Lowell, Mass. - 9:15 a.m.
It's the M&Ms, Danishes and doughnuts filling bowls around the train that make clear Monday morning's ride from Lowell, Mass., to Nashua and
Manchester isn't a typical commuter trip.
A uniformed railroad police officer checks IDs so no actual commuter is confused.
"This is about people thinking about innovation," says Congressman Charles
Bass, the host of the trip, designed to build enthusiasm for a rail
connection that would allow southern New Hampshire residents to commute by
train to Boston.
Aboard the two-car train is Bass, Nashua Mayor Bernie Streeter, Manchester
Mayor Robert Baines, state Transportation Commissioner Carol Murray,
Guilford Transportation President David Fink, and representatives from the
Nashua and Manchester chambers of commerce.
Folks talk about how swell it would be to have a train connecting the New
Hampshire cities with Lowell and Boston.
The train heads north with a jolt. For most of the trip, it moves at a
leisurely 25 mph.
En route to Nashua -
Bass, Baines and Streeter, along with others, retire to the stateroom of the Guilford train car.
It has wood-paneled walls and leather seats. It is the kind of place where
captains of industry should smoke cigars and drink brandy. (Nothing like
that is observed on this day.)
Bass informs the group that his then-pregnant mother left her home in
Peterborough by train to deliver him in a Boston hospital.
The car was built in 1916. There is a queen-size bed in one compartment,
bunk beds in the second compartment, bathrooms, and stainless steel showers.
"Every man needs a play toy," Fink says.
Tyngsborough, Mass. - 10:07 a.m.
Fall foliage along the swollen Merrimack River is prettier than a highway
Bass and Streeter troop up to Engine No. 517 after the train stops. The two want to drive the train into Nashua.
The duo crack jokes as Bass tells Streeter to get the train moving.
"Easy does it on the clutch. We're off," Bass announces from the conductor's
It's Kevin Moore, 36, who actually powers the train. The Plaistow resident
is the engineer for the 2½-hour trip. He has worked in the railroad business
for about 15 years and is the train master at Guilford's facility in
East Spit Brook Road, Nashua -
Train riders press their faces against the windows. To the west is the
former Hampshire Chemical plant off Daniel Webster Highway. There is no
trace of the facility, which was demolished. It's just flat, raw land.
A group of train enthusiasts, city administrators and elected officials meets the travelers at the would-be station.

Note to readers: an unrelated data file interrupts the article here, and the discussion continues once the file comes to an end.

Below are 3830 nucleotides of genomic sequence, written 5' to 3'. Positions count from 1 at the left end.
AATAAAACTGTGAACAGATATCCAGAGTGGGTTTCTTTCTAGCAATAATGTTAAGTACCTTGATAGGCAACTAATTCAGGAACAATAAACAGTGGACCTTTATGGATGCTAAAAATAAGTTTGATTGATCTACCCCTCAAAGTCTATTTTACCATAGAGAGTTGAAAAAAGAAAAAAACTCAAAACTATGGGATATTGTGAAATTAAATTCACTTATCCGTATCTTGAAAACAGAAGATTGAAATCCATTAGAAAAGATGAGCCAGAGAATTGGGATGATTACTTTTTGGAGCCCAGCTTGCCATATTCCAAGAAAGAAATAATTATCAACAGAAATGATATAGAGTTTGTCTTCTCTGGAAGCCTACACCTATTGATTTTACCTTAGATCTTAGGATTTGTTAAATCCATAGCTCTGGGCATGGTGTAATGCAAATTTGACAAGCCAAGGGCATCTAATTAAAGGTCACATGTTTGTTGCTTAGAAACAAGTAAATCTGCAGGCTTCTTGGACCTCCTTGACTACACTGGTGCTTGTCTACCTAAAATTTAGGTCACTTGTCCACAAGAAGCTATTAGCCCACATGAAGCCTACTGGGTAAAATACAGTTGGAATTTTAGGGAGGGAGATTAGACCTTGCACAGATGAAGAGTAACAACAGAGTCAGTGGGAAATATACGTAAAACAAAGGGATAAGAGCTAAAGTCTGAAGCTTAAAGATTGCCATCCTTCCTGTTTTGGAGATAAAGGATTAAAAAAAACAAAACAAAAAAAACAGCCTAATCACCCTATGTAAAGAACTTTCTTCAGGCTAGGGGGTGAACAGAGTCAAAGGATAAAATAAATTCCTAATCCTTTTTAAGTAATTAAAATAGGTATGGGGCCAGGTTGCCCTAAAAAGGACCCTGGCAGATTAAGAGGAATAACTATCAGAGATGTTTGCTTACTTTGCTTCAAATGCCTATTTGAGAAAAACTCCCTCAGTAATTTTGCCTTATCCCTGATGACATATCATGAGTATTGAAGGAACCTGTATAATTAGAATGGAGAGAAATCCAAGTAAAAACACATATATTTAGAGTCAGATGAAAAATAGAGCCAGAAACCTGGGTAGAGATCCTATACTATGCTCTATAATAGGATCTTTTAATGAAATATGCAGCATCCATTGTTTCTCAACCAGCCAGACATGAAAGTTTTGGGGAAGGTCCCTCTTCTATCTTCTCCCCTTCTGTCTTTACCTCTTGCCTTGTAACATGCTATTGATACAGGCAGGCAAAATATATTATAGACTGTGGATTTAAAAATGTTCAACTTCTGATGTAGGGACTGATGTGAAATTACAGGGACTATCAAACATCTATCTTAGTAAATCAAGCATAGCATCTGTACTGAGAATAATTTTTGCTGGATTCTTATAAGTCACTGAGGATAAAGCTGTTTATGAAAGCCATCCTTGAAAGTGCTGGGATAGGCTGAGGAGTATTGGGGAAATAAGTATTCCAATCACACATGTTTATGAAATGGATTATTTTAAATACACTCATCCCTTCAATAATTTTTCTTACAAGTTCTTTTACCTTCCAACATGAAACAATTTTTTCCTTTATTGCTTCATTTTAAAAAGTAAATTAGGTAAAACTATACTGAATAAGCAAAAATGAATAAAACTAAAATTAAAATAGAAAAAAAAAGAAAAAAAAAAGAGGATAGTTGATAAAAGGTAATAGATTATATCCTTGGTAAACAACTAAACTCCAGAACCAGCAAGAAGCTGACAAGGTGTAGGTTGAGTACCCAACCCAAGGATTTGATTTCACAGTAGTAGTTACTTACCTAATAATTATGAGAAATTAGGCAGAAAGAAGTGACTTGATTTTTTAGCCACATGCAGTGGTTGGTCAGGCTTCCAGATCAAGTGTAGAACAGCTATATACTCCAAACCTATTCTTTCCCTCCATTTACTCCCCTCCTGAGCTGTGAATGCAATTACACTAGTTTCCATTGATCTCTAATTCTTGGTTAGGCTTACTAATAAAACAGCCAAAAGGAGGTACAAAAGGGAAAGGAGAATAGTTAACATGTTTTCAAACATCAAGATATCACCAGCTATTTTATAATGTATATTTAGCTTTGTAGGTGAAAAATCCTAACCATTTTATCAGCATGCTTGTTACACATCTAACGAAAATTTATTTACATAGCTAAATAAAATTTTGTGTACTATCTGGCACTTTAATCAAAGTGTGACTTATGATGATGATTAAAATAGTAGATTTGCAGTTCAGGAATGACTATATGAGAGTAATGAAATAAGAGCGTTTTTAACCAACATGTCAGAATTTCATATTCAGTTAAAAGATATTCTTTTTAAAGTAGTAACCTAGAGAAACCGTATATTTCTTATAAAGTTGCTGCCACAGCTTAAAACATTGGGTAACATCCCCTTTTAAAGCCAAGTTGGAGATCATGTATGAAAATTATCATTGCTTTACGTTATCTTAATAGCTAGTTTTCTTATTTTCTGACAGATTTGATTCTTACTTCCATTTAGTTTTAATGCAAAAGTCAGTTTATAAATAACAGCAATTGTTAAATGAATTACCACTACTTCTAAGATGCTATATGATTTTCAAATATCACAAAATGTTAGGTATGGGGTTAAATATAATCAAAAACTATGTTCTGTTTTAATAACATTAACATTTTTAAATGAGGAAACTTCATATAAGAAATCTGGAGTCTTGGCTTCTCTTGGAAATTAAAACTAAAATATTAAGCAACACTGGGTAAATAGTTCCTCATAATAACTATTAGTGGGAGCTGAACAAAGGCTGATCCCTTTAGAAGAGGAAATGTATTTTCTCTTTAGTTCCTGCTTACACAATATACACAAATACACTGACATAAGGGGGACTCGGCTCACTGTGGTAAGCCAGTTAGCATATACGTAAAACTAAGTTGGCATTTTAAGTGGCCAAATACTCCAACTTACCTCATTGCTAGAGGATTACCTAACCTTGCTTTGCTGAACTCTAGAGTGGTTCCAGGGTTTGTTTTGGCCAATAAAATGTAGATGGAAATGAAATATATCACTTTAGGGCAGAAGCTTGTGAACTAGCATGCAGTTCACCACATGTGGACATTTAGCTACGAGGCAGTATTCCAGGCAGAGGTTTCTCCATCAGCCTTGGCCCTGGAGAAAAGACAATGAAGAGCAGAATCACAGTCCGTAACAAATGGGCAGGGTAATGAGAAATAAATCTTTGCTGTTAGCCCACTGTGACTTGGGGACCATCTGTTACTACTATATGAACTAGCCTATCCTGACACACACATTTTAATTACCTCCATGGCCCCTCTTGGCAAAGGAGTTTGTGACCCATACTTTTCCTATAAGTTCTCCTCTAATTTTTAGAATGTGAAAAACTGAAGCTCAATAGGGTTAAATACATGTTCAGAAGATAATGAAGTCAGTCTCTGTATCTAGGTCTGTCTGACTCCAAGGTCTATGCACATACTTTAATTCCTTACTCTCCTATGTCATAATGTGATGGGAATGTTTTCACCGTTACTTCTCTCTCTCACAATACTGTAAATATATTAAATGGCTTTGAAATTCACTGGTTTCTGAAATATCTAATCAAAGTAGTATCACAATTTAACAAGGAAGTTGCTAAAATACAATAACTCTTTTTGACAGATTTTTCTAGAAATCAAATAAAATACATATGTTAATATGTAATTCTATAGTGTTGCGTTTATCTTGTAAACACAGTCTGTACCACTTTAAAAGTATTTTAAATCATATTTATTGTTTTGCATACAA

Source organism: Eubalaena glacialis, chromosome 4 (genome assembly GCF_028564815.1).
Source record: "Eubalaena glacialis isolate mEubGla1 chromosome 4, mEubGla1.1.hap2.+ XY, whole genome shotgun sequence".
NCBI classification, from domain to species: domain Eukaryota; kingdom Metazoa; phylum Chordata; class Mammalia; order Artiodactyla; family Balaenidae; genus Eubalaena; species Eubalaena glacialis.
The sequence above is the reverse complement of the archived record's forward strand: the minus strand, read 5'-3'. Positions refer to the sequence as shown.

Nashua Community Development Director Kathy Hersh says the goal remains to
build a 1,000-space commuter parking lot as part of a package of housing,
retail development and office space.
Aldermen approved the idea of establishing a special tax district to raise
the local contribution of $14 million, but that figure has since risen by $2
million, according to Bass.
Connecting Nashua to Lowell is estimated to cost some $80 million, with most
of that coming from the federal government.
East Hollis Street, Nashua -
The train waits for traffic to clear at the East Hollis Street crossing.
The East Hollis Street Master Plan envisions a train station to serve the
Crown Hill neighborhood right here.
Fink, whose company owns the tracks from the state line to Manchester, shows
the railroad spur that leads to Wilton. The company's subsidiary Guilford
Rail System operates over a network of about 1,600 miles of track in New
Hampshire, Massachusetts, Maine, Vermont, Connecticut and New York.
Fink talks about restarting a Wilton train service with the same seriousness
as the Nashua service. He says it would ease the bumper-to-bumper traffic on
The idea has some people on board scratching their heads.
En route to Manchester -
Guilford employees Norman Kenney of Waterville, Maine, and Carl Steinmeyer
of Shaftsbury, Vt., watch out for the riders and the equipment.
Kenney is a sheet metal worker by trade. He doubles as the cook today.
"Any kind of dinner they want, we can cook it," Kenney says, standing beside
a full-size oven and microwave.
The train is stored in Waterville. It is taken on the road to be used mostly
as a business meeting room.
The menu can run from prime rib to cookies. For now, Kenney fills another tray of sweet, sticky doughnuts.
Manchester Airport Director Kevin Dillon and Baines move to the locomotive.
The train is nearing Manchester, where a large group of airport workers
greet it at the end of Winston Street. There is a sign proclaiming the site
as the future home of a Manchester Airport train station. It is about two
miles from the popular airport.
Dillon says 4 million passengers fly out of the airport now, a number he
expects to double by 2020, with most coming from northern Massachusetts and
the Nashua-to-Concord corridor. A train station, he says, would keep the
airport's stress-free reputation intact.
The train reaches its destination at Canal Street, greeted by the biggest
crowd yet, about 50 people.
Bass says the trip's goal wasn't to figure out details, but to show decision-makers the possibilities.
It's about time we all get together and make this happen, he says.